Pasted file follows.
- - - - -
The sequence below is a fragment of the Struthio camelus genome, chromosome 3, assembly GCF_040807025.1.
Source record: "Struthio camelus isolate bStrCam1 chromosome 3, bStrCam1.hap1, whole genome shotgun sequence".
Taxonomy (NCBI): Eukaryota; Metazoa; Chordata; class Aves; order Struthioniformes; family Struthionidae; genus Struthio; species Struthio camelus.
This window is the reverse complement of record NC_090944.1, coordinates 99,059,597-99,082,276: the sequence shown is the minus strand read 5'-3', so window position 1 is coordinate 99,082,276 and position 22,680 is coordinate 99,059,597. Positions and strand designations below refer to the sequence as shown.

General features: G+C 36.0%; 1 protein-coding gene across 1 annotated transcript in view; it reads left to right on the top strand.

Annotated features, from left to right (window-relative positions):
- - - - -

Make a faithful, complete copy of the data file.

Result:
The sequence below is a fragment of the Struthio camelus genome, chromosome 3, assembly GCF_040807025.1.
Source record: "Struthio camelus isolate bStrCam1 chromosome 3, bStrCam1.hap1, whole genome shotgun sequence".
Taxonomy (NCBI): Eukaryota; Metazoa; Chordata; class Aves; order Struthioniformes; family Struthionidae; genus Struthio; species Struthio camelus.
This window is the reverse complement of record NC_090944.1, coordinates 99,059,597-99,082,276: the sequence shown is the minus strand read 5'-3', so window position 1 is coordinate 99,082,276 and position 22,680 is coordinate 99,059,597. Positions and strand designations below refer to the sequence as shown.

General features: G+C 36.0%; 1 protein-coding gene across 1 annotated transcript in view; it reads left to right on the top strand.

Annotated features, from left to right (window-relative positions):